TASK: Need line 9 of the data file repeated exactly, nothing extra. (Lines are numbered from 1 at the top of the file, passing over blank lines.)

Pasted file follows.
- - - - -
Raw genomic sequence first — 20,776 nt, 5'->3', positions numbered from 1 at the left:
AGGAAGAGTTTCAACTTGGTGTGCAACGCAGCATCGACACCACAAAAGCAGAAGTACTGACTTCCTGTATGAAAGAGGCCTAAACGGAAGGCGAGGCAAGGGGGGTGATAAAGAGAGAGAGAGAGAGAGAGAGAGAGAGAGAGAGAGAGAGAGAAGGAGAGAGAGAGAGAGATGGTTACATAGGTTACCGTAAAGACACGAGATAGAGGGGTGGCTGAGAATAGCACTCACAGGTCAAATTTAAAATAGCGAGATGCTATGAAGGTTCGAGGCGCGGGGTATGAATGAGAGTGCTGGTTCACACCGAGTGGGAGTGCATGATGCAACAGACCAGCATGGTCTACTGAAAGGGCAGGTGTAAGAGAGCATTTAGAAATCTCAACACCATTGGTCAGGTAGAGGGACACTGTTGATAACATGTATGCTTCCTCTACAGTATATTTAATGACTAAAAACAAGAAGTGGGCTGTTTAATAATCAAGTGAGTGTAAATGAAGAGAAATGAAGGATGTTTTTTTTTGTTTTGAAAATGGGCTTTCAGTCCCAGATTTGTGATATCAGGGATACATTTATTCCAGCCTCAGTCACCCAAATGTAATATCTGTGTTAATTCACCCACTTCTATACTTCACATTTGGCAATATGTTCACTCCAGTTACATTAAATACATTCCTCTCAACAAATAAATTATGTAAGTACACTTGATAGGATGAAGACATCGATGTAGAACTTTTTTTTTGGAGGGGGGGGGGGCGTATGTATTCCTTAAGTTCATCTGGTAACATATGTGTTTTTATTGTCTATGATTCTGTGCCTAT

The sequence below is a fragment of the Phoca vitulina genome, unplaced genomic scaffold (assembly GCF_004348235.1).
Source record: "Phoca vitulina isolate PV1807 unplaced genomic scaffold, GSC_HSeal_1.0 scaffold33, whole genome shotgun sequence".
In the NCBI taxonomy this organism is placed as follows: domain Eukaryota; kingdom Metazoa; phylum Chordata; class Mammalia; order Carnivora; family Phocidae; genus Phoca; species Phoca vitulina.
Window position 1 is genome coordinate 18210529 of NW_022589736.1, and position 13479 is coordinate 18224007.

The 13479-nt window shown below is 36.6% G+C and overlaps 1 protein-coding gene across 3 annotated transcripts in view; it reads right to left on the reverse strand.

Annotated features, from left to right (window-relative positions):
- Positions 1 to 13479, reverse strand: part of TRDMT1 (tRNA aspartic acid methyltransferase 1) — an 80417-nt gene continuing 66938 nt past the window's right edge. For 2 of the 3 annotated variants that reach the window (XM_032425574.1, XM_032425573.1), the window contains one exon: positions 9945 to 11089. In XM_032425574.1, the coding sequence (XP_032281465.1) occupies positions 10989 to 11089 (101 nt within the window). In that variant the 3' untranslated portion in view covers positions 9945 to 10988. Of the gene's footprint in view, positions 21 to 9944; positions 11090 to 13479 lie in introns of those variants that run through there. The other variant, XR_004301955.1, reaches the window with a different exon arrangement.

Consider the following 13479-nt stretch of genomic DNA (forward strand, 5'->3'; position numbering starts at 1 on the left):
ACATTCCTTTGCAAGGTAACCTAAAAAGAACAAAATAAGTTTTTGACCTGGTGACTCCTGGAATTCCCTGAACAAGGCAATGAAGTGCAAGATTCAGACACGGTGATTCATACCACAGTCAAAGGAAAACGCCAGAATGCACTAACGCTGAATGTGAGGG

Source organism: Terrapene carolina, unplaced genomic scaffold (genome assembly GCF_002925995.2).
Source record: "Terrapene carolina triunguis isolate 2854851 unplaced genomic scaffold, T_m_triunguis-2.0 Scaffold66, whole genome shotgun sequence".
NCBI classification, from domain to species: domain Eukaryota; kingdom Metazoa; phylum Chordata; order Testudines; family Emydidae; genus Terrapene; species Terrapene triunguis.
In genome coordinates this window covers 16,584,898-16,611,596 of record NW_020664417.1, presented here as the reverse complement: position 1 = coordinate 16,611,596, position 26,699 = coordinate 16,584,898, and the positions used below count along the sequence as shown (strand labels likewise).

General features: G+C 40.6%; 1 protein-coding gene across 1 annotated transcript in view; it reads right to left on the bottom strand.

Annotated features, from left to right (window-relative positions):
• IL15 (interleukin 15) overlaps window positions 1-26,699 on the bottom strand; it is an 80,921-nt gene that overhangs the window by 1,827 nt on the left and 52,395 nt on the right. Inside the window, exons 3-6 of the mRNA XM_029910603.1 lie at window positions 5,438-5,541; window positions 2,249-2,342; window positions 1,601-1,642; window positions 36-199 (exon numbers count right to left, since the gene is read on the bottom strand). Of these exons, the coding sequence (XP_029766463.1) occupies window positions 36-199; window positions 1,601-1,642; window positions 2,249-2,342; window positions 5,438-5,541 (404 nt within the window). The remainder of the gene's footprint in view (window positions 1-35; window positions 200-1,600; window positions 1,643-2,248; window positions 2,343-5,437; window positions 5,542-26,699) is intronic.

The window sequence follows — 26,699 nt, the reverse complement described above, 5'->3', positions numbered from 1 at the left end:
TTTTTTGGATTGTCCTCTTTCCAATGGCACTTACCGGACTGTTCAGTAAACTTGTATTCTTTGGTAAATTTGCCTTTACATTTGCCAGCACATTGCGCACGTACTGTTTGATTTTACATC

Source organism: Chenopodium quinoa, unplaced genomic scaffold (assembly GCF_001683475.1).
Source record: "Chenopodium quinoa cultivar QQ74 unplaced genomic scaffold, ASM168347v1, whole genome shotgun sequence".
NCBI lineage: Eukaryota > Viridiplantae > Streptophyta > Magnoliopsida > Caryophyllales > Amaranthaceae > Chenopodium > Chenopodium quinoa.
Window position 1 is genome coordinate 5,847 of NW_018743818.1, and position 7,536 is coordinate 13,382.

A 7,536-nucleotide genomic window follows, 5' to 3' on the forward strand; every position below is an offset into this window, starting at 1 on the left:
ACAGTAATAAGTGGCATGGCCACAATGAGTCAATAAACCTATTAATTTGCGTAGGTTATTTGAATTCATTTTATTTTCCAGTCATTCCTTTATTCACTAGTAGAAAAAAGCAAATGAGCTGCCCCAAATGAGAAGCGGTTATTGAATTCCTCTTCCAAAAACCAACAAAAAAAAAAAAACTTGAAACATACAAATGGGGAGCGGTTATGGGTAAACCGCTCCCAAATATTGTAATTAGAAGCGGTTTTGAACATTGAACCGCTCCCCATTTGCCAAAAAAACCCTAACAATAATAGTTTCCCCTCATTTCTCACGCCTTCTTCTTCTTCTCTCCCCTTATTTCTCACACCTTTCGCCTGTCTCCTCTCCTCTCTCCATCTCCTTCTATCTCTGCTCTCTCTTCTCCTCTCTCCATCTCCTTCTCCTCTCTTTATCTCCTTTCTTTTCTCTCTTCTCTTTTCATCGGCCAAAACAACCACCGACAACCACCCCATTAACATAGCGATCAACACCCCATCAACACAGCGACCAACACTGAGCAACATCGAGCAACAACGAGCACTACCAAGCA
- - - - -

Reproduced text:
- Positions 1 to 13479, reverse strand: part of TRDMT1 (tRNA aspartic acid methyltransferase 1) — an 80417-nt gene continuing 66938 nt past the window's right edge. For 2 of the 3 annotated variants that reach the window (XM_032425574.1, XM_032425573.1), the window contains one exon: positions 9945 to 11089. In XM_032425574.1, the coding sequence (XP_032281465.1) occupies positions 10989 to 11089 (101 nt within the window). In that variant the 3' untranslated portion in view covers positions 9945 to 10988. Of the gene's footprint in view, positions 21 to 9944; positions 11090 to 13479 lie in introns of those variants that run through there. The other variant, XR_004301955.1, reaches the window with a different exon arrangement.